To meet the threshold regarding significant limitation of use of a body function or system or permanent consequential limitation of a body function or system, the law requires that the limitation be more than minor, mild, or slight and that the claim be supported by medical proof based upon credible medical evidence of an objectively measured and quantified medical injury or condition. A claim raised under the "permanent consequential limitation of use or a body organ or member" or "significant limitation of use of a body function or system" categories can be made by an expert's designation of a numeric percentage of a plaintiff's loss of motion in order to prove the extent or degree of the physical limitation. In addition, an expert's qualitative assessment of a plaintiff's condition is also probative, provided: (1) the evaluation has an objective basis; and (2) the evaluation compares the plaintiff's limitation to the normal function, purpose, and use of the affected body organ, member, function, or system.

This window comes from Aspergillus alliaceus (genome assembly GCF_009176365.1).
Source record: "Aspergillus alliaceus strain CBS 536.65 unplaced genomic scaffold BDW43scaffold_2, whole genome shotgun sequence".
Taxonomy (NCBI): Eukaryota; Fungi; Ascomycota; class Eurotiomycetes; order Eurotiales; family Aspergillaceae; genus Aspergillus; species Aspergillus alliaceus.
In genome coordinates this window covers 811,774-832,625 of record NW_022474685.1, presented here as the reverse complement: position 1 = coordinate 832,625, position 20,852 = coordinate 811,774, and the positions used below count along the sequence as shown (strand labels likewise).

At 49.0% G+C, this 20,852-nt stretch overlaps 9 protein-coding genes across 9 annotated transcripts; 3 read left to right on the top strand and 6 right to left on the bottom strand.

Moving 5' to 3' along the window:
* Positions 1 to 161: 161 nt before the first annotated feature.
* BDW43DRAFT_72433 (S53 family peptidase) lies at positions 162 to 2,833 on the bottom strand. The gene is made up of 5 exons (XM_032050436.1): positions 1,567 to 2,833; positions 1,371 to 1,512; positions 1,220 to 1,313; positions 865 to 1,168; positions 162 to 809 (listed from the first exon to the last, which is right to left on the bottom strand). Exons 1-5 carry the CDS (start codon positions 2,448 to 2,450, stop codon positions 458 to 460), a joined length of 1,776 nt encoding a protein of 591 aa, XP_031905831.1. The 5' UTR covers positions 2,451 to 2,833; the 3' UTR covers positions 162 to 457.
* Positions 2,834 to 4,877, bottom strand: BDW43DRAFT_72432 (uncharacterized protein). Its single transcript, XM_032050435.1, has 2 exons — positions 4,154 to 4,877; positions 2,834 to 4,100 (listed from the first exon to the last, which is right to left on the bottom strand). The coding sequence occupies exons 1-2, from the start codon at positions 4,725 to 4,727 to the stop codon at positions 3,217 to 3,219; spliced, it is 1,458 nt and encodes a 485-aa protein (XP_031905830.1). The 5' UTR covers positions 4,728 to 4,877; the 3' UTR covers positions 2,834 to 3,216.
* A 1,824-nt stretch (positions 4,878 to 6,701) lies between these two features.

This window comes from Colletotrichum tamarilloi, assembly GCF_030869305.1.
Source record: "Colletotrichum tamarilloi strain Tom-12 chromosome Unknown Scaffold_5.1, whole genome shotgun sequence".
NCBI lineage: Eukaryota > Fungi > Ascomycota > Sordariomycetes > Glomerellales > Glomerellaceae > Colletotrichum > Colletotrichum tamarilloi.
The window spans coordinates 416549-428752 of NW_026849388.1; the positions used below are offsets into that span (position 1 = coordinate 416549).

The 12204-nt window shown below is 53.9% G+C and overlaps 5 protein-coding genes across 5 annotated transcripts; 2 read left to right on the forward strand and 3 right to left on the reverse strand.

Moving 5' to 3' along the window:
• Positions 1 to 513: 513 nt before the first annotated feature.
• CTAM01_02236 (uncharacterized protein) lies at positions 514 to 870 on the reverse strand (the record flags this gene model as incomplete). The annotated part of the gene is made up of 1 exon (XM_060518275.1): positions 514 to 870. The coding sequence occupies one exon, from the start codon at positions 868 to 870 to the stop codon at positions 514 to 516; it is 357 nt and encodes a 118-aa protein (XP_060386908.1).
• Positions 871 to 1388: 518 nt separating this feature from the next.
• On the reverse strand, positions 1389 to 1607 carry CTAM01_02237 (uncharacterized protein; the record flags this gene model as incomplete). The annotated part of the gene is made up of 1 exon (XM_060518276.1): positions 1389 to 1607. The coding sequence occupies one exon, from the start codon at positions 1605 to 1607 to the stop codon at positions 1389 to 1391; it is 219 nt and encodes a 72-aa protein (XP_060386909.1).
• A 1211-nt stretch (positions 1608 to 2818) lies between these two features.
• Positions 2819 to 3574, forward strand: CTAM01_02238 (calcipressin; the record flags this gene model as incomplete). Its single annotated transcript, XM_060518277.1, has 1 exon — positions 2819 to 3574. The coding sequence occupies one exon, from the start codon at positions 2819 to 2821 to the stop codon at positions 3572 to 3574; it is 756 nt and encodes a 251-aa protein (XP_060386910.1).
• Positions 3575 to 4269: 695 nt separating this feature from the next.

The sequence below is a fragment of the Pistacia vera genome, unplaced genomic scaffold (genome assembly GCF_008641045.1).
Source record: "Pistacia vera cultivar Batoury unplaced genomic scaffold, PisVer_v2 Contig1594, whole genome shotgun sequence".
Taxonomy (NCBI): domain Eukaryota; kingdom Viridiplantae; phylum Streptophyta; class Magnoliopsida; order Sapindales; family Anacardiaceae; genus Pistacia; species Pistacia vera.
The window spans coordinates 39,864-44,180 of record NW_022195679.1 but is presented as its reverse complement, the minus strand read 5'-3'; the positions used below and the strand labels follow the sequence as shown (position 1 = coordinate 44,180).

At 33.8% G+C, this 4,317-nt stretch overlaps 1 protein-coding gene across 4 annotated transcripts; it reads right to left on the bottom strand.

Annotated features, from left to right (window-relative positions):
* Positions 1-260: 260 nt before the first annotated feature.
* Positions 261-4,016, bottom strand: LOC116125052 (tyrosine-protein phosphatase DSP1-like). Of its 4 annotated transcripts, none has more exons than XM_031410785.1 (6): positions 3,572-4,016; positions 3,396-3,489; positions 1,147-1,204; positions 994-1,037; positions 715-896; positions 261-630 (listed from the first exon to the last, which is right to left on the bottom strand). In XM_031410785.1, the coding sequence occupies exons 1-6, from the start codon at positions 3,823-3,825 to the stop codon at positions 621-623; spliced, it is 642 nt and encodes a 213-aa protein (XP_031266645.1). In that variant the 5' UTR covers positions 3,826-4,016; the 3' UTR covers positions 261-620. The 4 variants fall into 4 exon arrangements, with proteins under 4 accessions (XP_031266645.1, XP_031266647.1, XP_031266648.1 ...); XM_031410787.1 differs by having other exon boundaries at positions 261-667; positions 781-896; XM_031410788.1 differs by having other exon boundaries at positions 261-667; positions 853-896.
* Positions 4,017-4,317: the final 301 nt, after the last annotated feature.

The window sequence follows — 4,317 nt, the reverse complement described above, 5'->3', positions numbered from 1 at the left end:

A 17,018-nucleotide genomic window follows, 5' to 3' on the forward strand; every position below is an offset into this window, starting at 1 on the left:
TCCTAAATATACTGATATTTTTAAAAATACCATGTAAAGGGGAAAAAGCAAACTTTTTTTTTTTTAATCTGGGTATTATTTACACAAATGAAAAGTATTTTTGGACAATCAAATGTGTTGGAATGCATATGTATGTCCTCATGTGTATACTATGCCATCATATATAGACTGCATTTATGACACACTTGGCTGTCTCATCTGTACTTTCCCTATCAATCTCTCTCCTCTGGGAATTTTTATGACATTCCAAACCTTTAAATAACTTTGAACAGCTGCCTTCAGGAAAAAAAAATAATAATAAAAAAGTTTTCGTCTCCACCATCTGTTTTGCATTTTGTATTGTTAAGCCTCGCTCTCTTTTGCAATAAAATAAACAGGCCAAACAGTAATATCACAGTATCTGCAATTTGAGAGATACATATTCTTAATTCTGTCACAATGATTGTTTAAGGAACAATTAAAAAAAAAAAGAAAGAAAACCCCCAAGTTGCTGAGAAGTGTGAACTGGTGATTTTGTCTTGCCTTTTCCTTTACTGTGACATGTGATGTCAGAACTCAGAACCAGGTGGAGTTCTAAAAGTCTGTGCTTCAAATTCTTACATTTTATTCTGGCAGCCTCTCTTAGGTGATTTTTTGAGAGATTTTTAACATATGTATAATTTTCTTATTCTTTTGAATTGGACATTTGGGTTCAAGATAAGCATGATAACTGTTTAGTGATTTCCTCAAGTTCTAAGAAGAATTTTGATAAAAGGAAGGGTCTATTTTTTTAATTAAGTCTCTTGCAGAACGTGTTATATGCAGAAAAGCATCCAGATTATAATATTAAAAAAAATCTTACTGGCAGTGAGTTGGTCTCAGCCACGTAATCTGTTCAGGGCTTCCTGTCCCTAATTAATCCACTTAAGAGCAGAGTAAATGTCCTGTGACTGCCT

In applying the foregoing standards and principles to the instant matter the Court finds that Defendant has met his initial burden of establishing a prima facie case that Plaintiffs' injuries do not satisfy the threshold requirements of Insurance Law §5102(d). In response, Plaintiffs have failed to submit sufficient evidence to raise a triable question of fact on the issue. As such, summary judgment in favor of Defendant against Plaintiffs is warranted.

Upon the submission of the affirmed reports of an orthopedist, Defendant has met his initial burden of establishing a prima facie case that Plaintiffs have failed to meet the statutory threshold of a "serious injury" under categories "7" and "8".